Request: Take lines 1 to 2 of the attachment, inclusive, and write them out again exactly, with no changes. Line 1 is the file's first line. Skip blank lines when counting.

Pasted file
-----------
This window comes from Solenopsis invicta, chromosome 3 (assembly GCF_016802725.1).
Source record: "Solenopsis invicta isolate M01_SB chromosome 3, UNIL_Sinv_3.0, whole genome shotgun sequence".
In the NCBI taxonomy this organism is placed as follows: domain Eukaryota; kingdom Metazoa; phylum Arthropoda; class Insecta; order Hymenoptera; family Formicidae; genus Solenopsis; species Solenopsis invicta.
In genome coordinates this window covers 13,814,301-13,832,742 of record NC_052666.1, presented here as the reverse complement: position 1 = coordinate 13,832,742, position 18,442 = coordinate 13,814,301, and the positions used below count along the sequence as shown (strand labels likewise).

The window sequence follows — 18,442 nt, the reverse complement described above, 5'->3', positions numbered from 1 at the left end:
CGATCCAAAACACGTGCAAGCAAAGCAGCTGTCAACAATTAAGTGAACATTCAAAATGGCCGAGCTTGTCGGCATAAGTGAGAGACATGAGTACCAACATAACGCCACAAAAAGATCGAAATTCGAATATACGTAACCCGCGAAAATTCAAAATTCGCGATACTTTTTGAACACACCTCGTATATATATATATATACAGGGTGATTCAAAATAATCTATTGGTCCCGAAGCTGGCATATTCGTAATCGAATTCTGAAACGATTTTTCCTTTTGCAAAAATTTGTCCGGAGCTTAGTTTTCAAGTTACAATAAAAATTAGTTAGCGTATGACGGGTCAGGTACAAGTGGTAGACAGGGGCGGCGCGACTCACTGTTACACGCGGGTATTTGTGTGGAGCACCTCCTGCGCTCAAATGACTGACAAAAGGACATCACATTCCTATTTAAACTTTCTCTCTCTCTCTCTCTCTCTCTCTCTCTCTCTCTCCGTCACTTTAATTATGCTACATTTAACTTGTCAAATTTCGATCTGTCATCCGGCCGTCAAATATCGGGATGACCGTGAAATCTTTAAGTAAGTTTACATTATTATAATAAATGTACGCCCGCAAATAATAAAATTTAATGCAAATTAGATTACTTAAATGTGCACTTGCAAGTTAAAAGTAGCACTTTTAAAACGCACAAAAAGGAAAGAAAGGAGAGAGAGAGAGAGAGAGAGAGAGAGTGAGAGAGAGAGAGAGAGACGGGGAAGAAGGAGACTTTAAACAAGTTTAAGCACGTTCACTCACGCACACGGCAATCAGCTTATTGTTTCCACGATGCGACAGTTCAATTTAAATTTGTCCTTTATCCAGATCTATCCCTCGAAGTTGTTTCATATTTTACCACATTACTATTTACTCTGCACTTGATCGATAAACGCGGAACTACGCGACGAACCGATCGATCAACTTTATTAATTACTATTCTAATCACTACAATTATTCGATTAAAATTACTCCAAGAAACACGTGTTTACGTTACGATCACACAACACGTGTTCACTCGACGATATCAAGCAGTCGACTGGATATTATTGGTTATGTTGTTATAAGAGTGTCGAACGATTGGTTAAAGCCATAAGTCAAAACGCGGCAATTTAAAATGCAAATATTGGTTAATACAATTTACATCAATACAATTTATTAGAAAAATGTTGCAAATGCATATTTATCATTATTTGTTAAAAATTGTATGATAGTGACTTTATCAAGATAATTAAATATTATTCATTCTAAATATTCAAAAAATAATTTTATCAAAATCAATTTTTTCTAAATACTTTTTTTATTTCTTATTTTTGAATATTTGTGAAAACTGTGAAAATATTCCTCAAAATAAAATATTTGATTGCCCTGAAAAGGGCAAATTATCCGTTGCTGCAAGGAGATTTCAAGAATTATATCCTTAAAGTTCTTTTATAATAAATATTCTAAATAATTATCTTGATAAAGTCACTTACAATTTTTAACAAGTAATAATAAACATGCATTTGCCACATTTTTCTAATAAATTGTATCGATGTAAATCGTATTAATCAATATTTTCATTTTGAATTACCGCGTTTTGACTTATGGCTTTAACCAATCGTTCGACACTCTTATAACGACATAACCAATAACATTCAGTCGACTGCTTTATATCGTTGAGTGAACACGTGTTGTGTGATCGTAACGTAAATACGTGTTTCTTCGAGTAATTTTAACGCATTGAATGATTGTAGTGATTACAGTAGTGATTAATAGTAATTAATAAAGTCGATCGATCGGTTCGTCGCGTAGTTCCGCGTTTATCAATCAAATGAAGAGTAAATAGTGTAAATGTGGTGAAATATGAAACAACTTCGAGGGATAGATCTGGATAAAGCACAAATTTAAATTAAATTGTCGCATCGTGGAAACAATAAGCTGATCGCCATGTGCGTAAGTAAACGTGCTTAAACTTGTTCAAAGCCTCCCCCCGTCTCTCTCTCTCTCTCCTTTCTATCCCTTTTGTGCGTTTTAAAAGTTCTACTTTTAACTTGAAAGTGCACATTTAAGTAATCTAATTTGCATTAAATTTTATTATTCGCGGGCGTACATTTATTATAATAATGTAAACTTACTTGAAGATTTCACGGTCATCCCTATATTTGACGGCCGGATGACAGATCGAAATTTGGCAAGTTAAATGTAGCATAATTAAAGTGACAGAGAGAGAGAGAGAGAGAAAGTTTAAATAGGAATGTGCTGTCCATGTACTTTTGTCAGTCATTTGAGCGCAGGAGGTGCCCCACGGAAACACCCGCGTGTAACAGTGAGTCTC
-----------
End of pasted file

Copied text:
This window comes from Solenopsis invicta, chromosome 3 (assembly GCF_016802725.1).
Source record: "Solenopsis invicta isolate M01_SB chromosome 3, UNIL_Sinv_3.0, whole genome shotgun sequence".